Why Playing Groupon’s Akin to Betting

Internet related stocksInternet-related stocks are not an easy place to make money. Just ask Facebook, Inc. (NASDAQ/FB), which has seen its share price plummet from $45.00 on its Initial Public Offering (IPO) day to the current $20.00 level. (Read “The Next Big Chinese Play.”) There’s also streaming video provider Netflix, Inc. (NASDAQ/NFLX) trading at $60.00 on Tuesday after surging to $245.34 a year ago on August 16. Investors demand results from high-flying stocks and will punish overpriced companies that fail to deliver superlative growth.

The latest casualty of the downward spiral in Internet stocks is Groupon, Inc. (NASDAQ/GRPN), which cratered over 20% to a record low at below $6.00 on Tuesday, after a revenue shortfall of $7.0 million in its second-quarter earnings reports. This may not seem like much, as the company reported $568 million in revenues, up 45% year-over-year, but the market view was for much better results. Groupon was wishy-washy towards its third quarter with revenues expected to come in between $580 million and $620 million; this is quite a wide range that poses plenty of uncertainty for traders, but also is an investment opportunity. Groupon makes about 60.5% of its revenues from outside theU.S., and given the dismal situation inEurope, this makes the stock a risky investment opportunity.

I’m not ready to write off Groupon, and I see a potential investment opportunity here, but you need to make this decision for yourself.

Those looking for a high-risk investment opportunity may want to take a look at Groupon, known for its daily deal offerings for a broad range of goods, services, and travel. Groupon will sell almost anything as long as it’s legal.

The purpose of the company and the way it makes money is to hook up merchants to consumers via a local commerce marketplace that caters to goods and services in your immediate area. Groupon doesn’t charge a fee for joining and simply makes money from merchants and how many deals are sold.

The big risk that is now appearing is the inconsistency of revenues and the fact that there are numerous rivals emerging that offer or will pose a threat to Groupon’s business, but I still see a possible investment opportunity.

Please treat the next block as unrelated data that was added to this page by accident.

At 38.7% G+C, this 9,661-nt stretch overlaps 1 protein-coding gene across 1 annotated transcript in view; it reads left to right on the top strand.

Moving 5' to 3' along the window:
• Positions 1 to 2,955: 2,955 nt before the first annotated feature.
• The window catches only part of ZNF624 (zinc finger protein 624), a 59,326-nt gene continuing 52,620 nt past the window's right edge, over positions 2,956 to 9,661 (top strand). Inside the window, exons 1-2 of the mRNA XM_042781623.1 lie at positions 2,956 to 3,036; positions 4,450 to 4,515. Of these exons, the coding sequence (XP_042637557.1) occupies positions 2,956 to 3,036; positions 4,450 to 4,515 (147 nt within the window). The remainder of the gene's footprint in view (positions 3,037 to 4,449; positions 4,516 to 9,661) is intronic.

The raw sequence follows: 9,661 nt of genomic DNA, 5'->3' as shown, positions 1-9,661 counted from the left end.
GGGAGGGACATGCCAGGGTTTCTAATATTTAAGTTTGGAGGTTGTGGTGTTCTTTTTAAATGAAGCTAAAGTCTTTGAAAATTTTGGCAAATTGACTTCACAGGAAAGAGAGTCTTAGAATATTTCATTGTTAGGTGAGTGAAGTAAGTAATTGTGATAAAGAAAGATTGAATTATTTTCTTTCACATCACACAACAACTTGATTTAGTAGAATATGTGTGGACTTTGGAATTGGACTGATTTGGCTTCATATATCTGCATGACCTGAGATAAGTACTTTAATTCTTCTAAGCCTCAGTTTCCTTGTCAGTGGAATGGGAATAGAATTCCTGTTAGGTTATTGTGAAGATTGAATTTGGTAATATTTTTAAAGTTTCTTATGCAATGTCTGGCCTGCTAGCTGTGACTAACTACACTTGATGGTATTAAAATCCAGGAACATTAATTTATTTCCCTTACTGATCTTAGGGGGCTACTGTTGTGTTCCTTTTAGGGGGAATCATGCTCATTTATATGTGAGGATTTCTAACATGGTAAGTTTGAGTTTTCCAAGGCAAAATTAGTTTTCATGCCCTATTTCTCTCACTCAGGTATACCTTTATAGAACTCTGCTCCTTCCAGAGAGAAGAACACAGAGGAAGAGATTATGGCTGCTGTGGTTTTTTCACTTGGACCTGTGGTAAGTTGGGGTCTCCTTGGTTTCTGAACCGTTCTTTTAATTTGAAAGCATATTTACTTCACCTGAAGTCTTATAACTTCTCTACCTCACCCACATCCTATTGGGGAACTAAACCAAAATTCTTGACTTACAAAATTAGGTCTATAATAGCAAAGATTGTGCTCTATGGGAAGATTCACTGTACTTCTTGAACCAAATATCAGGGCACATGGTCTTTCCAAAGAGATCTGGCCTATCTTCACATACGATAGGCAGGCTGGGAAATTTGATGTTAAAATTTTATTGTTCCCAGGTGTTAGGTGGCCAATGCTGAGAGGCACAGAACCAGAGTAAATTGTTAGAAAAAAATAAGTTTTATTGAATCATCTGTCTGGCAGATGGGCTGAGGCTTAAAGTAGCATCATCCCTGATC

Since its initial $658 million IPO on November 4, 2011, at $20.00, the stock traded to as high as $26.19 on November 18, 2011, prior to declining to the current $6.00 level.

There are lawsuits that allege Groupon has not been truthful in its communications to investors. On March 30, the company shocked investors after a downward revision in its fourth quarter and 2011 results. The concern was that the revision was made so soon following the IPO that it suggested there may be accounting and reporting issues down the road.

As such, the investment opportunity risk is high, especially if Groupon is found to have additional internal control issues.

Groupon should only be viewed as a contrarian investment opportunity at this time, but the stock could surge if there aren’t any further surprises and if the company can fend off rivals.

The investment opportunity is that revenues are estimated to rise 46.9% to $2.4 billion in 2012, based on 22 analysts’ estimates, followed by 26.9% growth to $3.0 billion in 2013.

Annual earnings are estimated to come in at $0.18 per diluted share in 2012, up from a loss of $0.72 per diluted share in 2011, and rise to $0.65 per diluted share in 2013.

Watch the short position of 55.2 million shares or 26.6% of the float as of July 31. If the stock rallies, expect to see short-covering and an investment opportunity in the stock. Please note that this is only an example of a type of investment opportunity in Internet-related stocks right now, not a recommendation to buy.